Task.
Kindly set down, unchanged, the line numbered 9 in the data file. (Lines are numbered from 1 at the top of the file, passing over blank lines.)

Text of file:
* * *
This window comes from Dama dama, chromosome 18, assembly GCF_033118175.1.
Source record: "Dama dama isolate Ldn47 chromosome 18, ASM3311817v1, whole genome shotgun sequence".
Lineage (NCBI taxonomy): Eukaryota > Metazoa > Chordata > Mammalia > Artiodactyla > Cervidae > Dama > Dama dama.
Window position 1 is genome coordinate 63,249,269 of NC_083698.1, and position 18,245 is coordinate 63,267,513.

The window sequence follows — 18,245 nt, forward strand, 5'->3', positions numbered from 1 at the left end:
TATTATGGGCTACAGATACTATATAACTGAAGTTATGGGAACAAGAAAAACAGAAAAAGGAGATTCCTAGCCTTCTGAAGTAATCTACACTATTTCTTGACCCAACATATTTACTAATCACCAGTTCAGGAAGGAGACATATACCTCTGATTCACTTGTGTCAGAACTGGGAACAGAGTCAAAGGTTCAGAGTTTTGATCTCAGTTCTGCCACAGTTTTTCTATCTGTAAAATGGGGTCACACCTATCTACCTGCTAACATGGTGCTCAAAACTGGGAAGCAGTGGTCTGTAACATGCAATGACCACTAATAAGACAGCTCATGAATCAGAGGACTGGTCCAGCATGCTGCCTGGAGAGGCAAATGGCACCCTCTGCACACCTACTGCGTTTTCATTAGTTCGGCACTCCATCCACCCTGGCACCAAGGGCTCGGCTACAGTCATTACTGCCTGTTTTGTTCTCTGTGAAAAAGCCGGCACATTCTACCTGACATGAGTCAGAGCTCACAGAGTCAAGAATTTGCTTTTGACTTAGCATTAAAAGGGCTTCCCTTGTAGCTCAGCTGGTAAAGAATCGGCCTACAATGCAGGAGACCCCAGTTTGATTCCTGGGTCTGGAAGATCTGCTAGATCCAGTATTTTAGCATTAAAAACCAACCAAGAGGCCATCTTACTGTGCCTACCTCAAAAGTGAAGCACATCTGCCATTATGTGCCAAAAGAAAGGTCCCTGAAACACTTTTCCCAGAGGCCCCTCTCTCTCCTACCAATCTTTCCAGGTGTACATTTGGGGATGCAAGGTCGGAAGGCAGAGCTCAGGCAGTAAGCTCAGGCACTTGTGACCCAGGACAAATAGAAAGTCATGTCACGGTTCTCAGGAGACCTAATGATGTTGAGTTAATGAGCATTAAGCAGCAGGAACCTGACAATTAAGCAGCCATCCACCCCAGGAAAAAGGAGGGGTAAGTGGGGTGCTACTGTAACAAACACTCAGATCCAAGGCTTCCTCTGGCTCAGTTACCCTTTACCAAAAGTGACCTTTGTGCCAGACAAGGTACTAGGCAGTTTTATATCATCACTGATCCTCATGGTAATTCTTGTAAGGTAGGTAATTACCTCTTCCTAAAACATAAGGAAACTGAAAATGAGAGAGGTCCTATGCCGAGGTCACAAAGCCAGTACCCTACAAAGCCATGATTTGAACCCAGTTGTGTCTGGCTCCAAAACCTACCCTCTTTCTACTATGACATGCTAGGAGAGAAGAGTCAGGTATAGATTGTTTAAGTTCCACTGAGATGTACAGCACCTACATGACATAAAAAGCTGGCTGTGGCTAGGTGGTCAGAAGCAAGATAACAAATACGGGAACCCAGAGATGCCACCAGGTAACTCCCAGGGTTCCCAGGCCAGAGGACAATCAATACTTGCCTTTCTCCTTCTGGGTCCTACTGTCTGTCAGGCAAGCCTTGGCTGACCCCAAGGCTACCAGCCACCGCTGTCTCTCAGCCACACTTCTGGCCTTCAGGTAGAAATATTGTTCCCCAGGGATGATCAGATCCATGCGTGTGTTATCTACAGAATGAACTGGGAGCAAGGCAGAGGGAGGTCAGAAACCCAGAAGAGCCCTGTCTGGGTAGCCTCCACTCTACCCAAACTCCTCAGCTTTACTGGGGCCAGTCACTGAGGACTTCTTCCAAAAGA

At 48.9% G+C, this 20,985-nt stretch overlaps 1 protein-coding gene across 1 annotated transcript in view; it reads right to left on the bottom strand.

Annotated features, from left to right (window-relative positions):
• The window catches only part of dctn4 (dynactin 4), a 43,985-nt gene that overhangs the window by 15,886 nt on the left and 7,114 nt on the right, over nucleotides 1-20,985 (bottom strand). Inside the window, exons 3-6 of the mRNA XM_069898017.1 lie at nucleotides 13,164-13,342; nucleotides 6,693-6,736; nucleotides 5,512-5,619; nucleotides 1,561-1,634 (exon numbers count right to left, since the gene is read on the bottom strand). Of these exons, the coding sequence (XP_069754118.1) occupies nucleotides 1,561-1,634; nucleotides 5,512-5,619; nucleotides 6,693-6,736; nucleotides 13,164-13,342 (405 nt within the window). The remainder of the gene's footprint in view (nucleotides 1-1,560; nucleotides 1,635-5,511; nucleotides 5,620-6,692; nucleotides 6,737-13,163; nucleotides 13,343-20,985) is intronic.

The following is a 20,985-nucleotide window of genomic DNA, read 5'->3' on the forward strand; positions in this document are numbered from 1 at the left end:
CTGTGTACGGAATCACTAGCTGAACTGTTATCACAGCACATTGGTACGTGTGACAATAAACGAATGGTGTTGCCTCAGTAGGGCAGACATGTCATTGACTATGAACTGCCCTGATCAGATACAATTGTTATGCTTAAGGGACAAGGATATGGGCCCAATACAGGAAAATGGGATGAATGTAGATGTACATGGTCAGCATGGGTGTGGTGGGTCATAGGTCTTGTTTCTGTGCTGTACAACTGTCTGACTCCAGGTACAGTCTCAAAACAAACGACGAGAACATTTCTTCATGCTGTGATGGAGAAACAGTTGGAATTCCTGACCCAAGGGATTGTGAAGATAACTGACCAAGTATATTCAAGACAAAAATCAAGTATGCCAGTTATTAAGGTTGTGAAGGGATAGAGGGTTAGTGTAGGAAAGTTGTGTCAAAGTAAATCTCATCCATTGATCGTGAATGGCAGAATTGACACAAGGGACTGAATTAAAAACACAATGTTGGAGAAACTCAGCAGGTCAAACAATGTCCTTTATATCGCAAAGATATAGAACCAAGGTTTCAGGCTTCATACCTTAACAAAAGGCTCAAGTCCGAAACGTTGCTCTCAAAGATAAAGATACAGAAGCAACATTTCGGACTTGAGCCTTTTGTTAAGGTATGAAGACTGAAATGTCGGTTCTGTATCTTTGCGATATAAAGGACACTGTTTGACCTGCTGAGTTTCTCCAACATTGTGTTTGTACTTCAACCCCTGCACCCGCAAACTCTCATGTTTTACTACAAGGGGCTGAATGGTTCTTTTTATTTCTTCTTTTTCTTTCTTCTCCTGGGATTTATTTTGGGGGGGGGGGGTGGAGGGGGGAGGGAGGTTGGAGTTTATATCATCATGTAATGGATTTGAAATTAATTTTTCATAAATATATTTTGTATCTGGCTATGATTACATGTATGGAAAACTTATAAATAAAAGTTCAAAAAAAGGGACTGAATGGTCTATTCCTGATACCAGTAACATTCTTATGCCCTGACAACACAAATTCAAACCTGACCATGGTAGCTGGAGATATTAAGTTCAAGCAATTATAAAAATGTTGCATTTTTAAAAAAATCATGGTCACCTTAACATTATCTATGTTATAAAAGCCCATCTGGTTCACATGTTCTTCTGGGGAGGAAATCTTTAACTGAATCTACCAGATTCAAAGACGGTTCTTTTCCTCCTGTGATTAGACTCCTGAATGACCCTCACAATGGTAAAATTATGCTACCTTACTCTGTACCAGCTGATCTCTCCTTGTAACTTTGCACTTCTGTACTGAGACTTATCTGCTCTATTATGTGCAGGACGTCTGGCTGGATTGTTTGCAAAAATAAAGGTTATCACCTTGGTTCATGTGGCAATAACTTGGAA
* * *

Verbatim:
• The window catches only part of dctn4 (dynactin 4), a 43,985-nt gene that overhangs the window by 15,886 nt on the left and 7,114 nt on the right, over nucleotides 1-20,985 (bottom strand). Inside the window, exons 3-6 of the mRNA XM_069898017.1 lie at nucleotides 13,164-13,342; nucleotides 6,693-6,736; nucleotides 5,512-5,619; nucleotides 1,561-1,634 (exon numbers count right to left, since the gene is read on the bottom strand). Of these exons, the coding sequence (XP_069754118.1) occupies nucleotides 1,561-1,634; nucleotides 5,512-5,619; nucleotides 6,693-6,736; nucleotides 13,164-13,342 (405 nt within the window). The remainder of the gene's footprint in view (nucleotides 1-1,560; nucleotides 1,635-5,511; nucleotides 5,620-6,692; nucleotides 6,737-13,163; nucleotides 13,343-20,985) is intronic.